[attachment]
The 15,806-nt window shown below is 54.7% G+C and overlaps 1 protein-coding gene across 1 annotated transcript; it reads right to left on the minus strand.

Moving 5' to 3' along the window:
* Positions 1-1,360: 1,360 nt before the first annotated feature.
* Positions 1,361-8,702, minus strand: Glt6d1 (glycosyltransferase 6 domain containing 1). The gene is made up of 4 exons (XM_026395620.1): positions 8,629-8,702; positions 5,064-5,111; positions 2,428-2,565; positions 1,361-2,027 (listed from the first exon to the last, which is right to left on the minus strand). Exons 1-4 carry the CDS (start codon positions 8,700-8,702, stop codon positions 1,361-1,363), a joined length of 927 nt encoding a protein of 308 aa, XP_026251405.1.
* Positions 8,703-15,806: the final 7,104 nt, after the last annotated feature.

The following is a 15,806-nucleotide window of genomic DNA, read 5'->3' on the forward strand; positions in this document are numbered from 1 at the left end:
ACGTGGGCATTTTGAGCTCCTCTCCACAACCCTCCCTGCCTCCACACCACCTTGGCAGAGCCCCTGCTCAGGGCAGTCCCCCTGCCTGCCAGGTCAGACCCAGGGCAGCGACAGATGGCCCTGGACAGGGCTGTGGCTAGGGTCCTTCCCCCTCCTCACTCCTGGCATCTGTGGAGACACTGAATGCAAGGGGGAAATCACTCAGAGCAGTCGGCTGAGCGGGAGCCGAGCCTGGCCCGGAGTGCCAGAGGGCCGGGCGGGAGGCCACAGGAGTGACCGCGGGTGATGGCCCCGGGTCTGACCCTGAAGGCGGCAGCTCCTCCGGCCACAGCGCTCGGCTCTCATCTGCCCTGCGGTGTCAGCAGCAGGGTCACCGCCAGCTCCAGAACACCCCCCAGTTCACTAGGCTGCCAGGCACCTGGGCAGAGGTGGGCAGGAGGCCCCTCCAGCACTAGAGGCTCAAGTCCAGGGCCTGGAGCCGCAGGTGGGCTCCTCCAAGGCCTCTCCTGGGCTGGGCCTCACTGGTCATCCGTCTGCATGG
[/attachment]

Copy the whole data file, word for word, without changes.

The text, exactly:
The 15,806-nt window shown below is 54.7% G+C and overlaps 1 protein-coding gene across 1 annotated transcript; it reads right to left on the minus strand.

Moving 5' to 3' along the window:
* Positions 1-1,360: 1,360 nt before the first annotated feature.
* Positions 1,361-8,702, minus strand: Glt6d1 (glycosyltransferase 6 domain containing 1). The gene is made up of 4 exons (XM_026395620.1): positions 8,629-8,702; positions 5,064-5,111; positions 2,428-2,565; positions 1,361-2,027 (listed from the first exon to the last, which is right to left on the minus strand). Exons 1-4 carry the CDS (start codon positions 8,700-8,702, stop codon positions 1,361-1,363), a joined length of 927 nt encoding a protein of 308 aa, XP_026251405.1.
* Positions 8,703-15,806: the final 7,104 nt, after the last annotated feature.

The following is a 15,806-nucleotide window of genomic DNA, read 5'->3' on the forward strand; positions in this document are numbered from 1 at the left end:
ACGTGGGCATTTTGAGCTCCTCTCCACAACCCTCCCTGCCTCCACACCACCTTGGCAGAGCCCCTGCTCAGGGCAGTCCCCCTGCCTGCCAGGTCAGACCCAGGGCAGCGACAGATGGCCCTGGACAGGGCTGTGGCTAGGGTCCTTCCCCCTCCTCACTCCTGGCATCTGTGGAGACACTGAATGCAAGGGGGAAATCACTCAGAGCAGTCGGCTGAGCGGGAGCCGAGCCTGGCCCGGAGTGCCAGAGGGCCGGGCGGGAGGCCACAGGAGTGACCGCGGGTGATGGCCCCGGGTCTGACCCTGAAGGCGGCAGCTCCTCCGGCCACAGCGCTCGGCTCTCATCTGCCCTGCGGTGTCAGCAGCAGGGTCACCGCCAGCTCCAGAACACCCCCCAGTTCACTAGGCTGCCAGGCACCTGGGCAGAGGTGGGCAGGAGGCCCCTCCAGCACTAGAGGCTCAAGTCCAGGGCCTGGAGCCGCAGGTGGGCTCCTCCAAGGCCTCTCCTGGGCTGGGCCTCACTGGTCATCCGTCTGCATGG